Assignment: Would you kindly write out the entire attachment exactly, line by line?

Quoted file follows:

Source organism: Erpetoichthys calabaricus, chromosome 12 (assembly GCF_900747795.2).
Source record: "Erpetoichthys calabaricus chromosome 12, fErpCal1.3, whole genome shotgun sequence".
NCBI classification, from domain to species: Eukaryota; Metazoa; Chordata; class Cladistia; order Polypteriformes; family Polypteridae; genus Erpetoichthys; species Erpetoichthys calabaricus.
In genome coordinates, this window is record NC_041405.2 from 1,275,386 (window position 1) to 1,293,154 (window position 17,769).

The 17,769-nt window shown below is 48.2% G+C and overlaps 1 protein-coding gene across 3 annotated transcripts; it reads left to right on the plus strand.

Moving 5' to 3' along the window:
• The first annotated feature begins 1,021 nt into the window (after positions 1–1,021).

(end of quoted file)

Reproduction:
Source organism: Erpetoichthys calabaricus, chromosome 12 (assembly GCF_900747795.2).
Source record: "Erpetoichthys calabaricus chromosome 12, fErpCal1.3, whole genome shotgun sequence".
NCBI classification, from domain to species: Eukaryota; Metazoa; Chordata; class Cladistia; order Polypteriformes; family Polypteridae; genus Erpetoichthys; species Erpetoichthys calabaricus.
In genome coordinates, this window is record NC_041405.2 from 1,275,386 (window position 1) to 1,293,154 (window position 17,769).

The 17,769-nt window shown below is 48.2% G+C and overlaps 1 protein-coding gene across 3 annotated transcripts; it reads left to right on the plus strand.

Moving 5' to 3' along the window:
• The first annotated feature begins 1,021 nt into the window (after positions 1–1,021).